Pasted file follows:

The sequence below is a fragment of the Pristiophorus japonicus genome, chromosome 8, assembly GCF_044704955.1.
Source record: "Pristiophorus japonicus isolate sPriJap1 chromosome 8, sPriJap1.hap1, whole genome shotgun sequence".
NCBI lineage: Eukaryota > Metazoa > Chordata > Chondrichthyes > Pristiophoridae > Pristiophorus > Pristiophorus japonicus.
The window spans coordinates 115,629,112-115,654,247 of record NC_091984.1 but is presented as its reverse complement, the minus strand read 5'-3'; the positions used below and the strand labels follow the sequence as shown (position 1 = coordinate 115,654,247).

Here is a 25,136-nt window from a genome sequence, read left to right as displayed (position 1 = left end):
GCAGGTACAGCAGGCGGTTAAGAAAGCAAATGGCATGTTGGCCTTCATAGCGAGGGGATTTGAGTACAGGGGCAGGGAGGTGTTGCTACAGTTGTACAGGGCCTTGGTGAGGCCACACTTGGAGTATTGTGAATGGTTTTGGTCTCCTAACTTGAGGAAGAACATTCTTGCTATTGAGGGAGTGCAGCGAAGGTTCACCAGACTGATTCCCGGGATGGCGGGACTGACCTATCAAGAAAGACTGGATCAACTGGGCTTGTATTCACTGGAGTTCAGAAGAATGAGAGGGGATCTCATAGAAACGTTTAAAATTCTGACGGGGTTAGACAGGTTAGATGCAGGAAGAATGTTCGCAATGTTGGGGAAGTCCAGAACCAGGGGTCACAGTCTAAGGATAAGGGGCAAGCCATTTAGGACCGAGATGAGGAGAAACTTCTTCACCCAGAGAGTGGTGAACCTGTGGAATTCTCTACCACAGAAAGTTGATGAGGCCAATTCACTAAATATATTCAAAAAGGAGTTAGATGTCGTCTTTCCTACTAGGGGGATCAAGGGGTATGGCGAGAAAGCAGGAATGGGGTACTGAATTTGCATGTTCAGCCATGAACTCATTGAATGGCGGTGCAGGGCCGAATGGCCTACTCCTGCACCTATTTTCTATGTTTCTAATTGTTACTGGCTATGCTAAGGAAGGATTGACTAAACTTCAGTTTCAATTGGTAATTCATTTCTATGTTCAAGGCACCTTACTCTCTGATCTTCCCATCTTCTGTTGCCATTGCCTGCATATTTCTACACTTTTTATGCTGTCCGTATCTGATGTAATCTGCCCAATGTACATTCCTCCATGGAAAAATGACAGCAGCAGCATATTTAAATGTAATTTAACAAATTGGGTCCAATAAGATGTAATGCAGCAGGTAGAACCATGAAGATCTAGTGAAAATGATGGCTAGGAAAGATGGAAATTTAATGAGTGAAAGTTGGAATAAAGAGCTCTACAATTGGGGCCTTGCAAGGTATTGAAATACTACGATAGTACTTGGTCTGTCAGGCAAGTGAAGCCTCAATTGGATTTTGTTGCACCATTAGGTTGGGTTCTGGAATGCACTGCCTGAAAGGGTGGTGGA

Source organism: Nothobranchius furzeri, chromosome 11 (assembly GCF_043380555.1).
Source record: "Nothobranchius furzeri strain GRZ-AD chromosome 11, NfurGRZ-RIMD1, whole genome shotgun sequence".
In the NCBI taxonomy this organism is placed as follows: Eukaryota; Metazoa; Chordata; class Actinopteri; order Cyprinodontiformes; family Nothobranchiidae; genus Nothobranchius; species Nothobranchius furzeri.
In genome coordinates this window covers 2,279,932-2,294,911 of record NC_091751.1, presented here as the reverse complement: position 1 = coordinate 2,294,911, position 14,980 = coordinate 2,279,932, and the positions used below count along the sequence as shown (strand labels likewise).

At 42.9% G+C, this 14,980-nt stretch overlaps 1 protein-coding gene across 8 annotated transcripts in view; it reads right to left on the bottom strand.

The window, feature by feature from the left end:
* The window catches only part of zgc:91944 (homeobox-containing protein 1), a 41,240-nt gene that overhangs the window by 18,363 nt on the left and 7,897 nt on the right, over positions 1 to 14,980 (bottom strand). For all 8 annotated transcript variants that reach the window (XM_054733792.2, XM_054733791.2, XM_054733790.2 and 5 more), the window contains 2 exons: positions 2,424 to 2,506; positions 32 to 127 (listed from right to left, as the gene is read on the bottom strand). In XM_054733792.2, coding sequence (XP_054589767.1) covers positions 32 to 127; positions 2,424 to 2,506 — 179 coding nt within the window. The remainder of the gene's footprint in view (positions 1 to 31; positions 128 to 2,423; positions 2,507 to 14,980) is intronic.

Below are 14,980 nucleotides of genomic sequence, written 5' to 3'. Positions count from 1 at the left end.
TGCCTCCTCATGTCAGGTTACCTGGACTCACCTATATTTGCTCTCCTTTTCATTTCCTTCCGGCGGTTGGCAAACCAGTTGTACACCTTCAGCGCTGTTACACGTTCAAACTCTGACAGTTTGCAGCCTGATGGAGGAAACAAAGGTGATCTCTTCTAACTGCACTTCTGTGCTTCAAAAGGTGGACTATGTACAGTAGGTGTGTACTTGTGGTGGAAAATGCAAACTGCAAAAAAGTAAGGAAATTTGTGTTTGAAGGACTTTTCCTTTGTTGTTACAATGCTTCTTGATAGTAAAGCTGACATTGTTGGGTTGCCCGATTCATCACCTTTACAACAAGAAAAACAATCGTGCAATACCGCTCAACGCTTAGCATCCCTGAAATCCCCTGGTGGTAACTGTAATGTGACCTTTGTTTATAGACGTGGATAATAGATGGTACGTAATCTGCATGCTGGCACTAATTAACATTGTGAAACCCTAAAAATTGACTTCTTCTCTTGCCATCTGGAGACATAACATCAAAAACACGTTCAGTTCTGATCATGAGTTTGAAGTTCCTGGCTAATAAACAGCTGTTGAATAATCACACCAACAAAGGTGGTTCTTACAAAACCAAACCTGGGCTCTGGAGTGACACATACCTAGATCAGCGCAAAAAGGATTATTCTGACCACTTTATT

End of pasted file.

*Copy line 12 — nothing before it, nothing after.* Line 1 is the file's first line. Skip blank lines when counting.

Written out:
The window, feature by feature from the left end: